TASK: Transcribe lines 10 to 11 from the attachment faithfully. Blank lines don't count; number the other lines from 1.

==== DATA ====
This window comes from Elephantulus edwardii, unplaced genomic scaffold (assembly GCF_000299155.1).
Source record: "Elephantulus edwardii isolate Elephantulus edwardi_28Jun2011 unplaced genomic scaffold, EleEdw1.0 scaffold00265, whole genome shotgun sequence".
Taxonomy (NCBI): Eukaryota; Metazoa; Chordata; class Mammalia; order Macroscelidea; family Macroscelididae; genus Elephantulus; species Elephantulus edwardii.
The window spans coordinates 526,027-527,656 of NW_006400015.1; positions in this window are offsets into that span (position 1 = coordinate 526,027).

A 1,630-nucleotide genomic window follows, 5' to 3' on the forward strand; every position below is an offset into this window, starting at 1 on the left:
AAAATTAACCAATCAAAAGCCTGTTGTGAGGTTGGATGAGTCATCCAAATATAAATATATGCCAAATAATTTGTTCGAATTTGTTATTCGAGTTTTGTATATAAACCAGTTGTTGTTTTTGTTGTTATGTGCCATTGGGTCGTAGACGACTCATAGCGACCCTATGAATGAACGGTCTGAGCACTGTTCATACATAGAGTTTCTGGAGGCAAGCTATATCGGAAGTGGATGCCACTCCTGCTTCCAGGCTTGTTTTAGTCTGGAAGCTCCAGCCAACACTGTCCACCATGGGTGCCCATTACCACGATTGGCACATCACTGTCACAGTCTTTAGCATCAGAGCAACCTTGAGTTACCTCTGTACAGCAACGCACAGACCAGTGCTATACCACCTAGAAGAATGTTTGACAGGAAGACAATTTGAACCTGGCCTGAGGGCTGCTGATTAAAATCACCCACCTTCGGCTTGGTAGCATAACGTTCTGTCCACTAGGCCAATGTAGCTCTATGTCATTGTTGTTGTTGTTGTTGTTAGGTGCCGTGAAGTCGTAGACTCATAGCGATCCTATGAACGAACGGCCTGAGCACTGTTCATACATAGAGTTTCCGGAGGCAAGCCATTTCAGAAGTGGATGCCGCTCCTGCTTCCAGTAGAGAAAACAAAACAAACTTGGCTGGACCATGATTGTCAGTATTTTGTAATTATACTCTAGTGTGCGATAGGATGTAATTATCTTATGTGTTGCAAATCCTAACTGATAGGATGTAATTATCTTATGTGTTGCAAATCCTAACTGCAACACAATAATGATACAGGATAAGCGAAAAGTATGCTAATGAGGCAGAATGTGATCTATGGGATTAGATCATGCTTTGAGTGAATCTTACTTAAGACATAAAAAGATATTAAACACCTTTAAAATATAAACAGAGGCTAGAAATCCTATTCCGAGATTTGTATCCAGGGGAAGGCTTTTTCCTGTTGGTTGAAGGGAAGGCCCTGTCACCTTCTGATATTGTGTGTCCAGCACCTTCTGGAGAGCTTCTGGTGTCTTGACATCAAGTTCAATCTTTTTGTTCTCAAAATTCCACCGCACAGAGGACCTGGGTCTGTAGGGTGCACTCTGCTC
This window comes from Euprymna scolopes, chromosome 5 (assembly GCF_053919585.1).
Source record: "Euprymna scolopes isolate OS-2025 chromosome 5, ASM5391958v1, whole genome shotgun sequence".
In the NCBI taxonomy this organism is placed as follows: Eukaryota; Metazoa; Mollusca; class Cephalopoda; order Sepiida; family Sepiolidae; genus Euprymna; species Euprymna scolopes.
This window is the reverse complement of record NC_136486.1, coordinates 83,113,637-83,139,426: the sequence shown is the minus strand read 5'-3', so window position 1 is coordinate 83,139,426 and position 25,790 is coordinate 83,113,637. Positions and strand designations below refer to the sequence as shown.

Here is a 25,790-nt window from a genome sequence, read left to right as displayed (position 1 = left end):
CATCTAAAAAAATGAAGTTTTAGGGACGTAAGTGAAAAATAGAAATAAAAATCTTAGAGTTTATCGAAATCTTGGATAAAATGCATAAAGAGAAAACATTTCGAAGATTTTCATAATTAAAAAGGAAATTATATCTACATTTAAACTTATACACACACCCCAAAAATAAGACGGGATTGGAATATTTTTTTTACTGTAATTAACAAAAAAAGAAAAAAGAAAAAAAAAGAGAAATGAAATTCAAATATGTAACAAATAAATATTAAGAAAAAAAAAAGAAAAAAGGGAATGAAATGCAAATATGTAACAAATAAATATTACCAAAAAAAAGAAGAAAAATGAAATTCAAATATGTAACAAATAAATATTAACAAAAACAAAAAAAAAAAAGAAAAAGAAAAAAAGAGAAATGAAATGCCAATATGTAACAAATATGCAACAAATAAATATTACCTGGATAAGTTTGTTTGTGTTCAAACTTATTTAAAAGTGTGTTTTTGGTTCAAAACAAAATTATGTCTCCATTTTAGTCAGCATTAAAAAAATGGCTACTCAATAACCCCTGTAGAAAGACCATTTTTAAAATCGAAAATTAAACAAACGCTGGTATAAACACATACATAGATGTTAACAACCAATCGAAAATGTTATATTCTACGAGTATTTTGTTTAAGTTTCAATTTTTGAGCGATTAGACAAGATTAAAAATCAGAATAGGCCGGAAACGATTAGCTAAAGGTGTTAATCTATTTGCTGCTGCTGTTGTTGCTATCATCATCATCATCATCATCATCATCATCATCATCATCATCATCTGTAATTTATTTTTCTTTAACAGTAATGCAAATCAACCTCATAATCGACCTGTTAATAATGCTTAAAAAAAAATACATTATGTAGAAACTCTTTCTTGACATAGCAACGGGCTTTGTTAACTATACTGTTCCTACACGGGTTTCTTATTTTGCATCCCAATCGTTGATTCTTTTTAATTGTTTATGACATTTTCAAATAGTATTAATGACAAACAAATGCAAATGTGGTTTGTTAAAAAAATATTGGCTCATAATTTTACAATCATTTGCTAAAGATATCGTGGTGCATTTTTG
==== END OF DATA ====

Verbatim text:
This window is the reverse complement of record NC_136486.1, coordinates 83,113,637-83,139,426: the sequence shown is the minus strand read 5'-3', so window position 1 is coordinate 83,139,426 and position 25,790 is coordinate 83,113,637. Positions and strand designations below refer to the sequence as shown.

Here is a 25,790-nt window from a genome sequence, read left to right as displayed (position 1 = left end):